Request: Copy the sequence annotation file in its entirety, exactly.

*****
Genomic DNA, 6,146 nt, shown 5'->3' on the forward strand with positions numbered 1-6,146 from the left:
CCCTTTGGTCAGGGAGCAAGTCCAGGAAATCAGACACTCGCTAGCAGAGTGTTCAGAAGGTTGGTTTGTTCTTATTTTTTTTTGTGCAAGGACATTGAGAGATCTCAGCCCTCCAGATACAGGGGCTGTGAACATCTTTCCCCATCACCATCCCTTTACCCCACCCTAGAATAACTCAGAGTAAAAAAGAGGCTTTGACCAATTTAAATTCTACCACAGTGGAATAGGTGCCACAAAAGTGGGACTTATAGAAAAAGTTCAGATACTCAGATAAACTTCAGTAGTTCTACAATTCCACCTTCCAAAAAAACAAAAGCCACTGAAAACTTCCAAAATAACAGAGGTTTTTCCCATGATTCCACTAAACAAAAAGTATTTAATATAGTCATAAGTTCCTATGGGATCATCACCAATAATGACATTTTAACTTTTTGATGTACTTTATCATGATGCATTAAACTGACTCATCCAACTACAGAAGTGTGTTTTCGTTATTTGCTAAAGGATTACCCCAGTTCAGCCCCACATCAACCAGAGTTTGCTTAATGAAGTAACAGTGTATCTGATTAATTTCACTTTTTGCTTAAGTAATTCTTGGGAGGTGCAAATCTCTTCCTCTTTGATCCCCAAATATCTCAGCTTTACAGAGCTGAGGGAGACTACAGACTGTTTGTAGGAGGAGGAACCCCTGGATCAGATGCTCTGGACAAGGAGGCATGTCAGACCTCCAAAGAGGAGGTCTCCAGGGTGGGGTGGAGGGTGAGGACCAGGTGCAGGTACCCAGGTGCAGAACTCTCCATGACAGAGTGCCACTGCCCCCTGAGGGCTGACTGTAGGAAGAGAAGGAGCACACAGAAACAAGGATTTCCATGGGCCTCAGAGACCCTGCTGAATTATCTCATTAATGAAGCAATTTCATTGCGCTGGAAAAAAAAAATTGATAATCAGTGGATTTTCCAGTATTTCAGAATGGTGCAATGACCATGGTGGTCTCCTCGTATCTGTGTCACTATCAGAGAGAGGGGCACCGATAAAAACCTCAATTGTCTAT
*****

Genomic DNA, 6,146 nt, shown 5'->3' on the forward strand with positions numbered 1-6,146 from the left:
CCCTTTGGTCAGGGAGCAAGTCCAGGAAATCAGACACTCGCTAGCAGAGTGTTCAGAAGGTTGGTTTGTTCTTATTTTTTTTTGTGCAAGGACATTGAGAGATCTCAGCCCTCCAGATACAGGGGCTGTGAACATCTTTCCCCATCACCATCCCTTTACCCCACCCTAGAATAACTCAGAGTAAAAAAGAGGCTTTGACCAATTTAAATTCTACCACAGTGGAATAGGTGCCACAAAAGTGGGACTTATAGAAAAAGTTCAGATACTCAGATAAACTTCAGTAGTTCTACAATTCCACCTTCCAAAAAAACAAAAGCCACTGAAAACTTCCAAAATAACAGAGGTTTTTCCCATGATTCCACTAAACAAAAAGTATTTAATATAGTCATAAGTTCCTATGGGATCATCACCAATAATGACATTTTAACTTTTTGATGTACTTTATCATGATGCATTAAACTGACTCATCCAACTACAGAAGTGTGTTTTCGTTATTTGCTAAAGGATTACCCCAGTTCAGCCCCACATCAACCAGAGTTTGCTTAATGAAGTAACAGTGTATCTGATTAATTTCACTTTTTGCTTAAGTAATTCTTGGGAGGTGCAAATCTCTTCCTCTTTGATCCCCAAATATCTCAGCTTTACAGAGCTGAGGGAGACTACAGACTGTTTGTAGGAGGAGGAACCCCTGGATCAGATGCTCTGGACAAGGAGGCATGTCAGACCTCCAAAGAGGAGGTCTCCAGGGTGGGGTGGAGGGTGAGGACCAGGTGCAGGTACCCAGGTGCAGAACTCTCCATGACAGAGTGCCACTGCCCCCTGAGGGCTGACTGTAGGAAGAGAAGGAGCACACAGAAACAAGGATTTCCATGGGCCTCAGAGACCCTGCTGAATTATCTCATTAATGAAGCAATTTCATTGCGCTGGAAAAAAAAAATTGATAATCAGTGGATTTTCCAGTATTTCAGAATGGTGCAATGACCATGGTGGTCTCCTCGTATCTGTGTCACTATCAGAGAGAGGGGCACCGATAAAAACCTCAATTGTCTAT